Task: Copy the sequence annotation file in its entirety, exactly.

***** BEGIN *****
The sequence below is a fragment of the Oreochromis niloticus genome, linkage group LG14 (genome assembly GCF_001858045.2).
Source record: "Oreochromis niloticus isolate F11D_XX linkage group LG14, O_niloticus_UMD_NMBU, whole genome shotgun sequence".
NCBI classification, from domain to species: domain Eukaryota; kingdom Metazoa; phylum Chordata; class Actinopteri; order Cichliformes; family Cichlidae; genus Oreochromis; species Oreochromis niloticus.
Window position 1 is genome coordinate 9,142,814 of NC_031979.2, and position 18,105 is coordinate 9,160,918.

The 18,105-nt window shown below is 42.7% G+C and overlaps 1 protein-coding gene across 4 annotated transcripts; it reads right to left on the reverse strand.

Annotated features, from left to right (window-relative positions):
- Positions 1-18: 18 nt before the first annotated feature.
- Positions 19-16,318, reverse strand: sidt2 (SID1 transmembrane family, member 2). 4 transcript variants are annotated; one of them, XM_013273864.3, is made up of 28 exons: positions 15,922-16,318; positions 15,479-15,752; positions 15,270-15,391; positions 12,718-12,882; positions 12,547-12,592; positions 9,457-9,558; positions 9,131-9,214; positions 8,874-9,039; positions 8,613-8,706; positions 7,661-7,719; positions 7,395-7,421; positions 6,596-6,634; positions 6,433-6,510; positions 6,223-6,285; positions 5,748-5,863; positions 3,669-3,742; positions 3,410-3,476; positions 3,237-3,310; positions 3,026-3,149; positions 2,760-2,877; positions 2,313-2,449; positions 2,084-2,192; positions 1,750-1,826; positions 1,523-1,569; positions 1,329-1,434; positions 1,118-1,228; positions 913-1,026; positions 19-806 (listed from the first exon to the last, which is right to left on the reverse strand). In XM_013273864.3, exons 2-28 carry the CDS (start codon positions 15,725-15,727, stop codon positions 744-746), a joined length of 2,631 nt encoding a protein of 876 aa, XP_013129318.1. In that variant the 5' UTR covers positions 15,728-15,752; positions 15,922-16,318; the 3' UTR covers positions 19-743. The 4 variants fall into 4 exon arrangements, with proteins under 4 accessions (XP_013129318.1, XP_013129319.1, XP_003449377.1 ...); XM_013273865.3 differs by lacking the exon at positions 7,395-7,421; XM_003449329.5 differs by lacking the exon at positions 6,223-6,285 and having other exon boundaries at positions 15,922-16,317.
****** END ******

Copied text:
The sequence below is a fragment of the Oreochromis niloticus genome, linkage group LG14 (genome assembly GCF_001858045.2).
Source record: "Oreochromis niloticus isolate F11D_XX linkage group LG14, O_niloticus_UMD_NMBU, whole genome shotgun sequence".
NCBI classification, from domain to species: domain Eukaryota; kingdom Metazoa; phylum Chordata; class Actinopteri; order Cichliformes; family Cichlidae; genus Oreochromis; species Oreochromis niloticus.
Window position 1 is genome coordinate 9,142,814 of NC_031979.2, and position 18,105 is coordinate 9,160,918.

The 18,105-nt window shown below is 42.7% G+C and overlaps 1 protein-coding gene across 4 annotated transcripts; it reads right to left on the reverse strand.

Annotated features, from left to right (window-relative positions):
- Positions 1-18: 18 nt before the first annotated feature.
- Positions 19-16,318, reverse strand: sidt2 (SID1 transmembrane family, member 2). 4 transcript variants are annotated; one of them, XM_013273864.3, is made up of 28 exons: positions 15,922-16,318; positions 15,479-15,752; positions 15,270-15,391; positions 12,718-12,882; positions 12,547-12,592; positions 9,457-9,558; positions 9,131-9,214; positions 8,874-9,039; positions 8,613-8,706; positions 7,661-7,719; positions 7,395-7,421; positions 6,596-6,634; positions 6,433-6,510; positions 6,223-6,285; positions 5,748-5,863; positions 3,669-3,742; positions 3,410-3,476; positions 3,237-3,310; positions 3,026-3,149; positions 2,760-2,877; positions 2,313-2,449; positions 2,084-2,192; positions 1,750-1,826; positions 1,523-1,569; positions 1,329-1,434; positions 1,118-1,228; positions 913-1,026; positions 19-806 (listed from the first exon to the last, which is right to left on the reverse strand). In XM_013273864.3, exons 2-28 carry the CDS (start codon positions 15,725-15,727, stop codon positions 744-746), a joined length of 2,631 nt encoding a protein of 876 aa, XP_013129318.1. In that variant the 5' UTR covers positions 15,728-15,752; positions 15,922-16,318; the 3' UTR covers positions 19-743. The 4 variants fall into 4 exon arrangements, with proteins under 4 accessions (XP_013129318.1, XP_013129319.1, XP_003449377.1 ...); XM_013273865.3 differs by lacking the exon at positions 7,395-7,421; XM_003449329.5 differs by lacking the exon at positions 6,223-6,285 and having other exon boundaries at positions 15,922-16,317.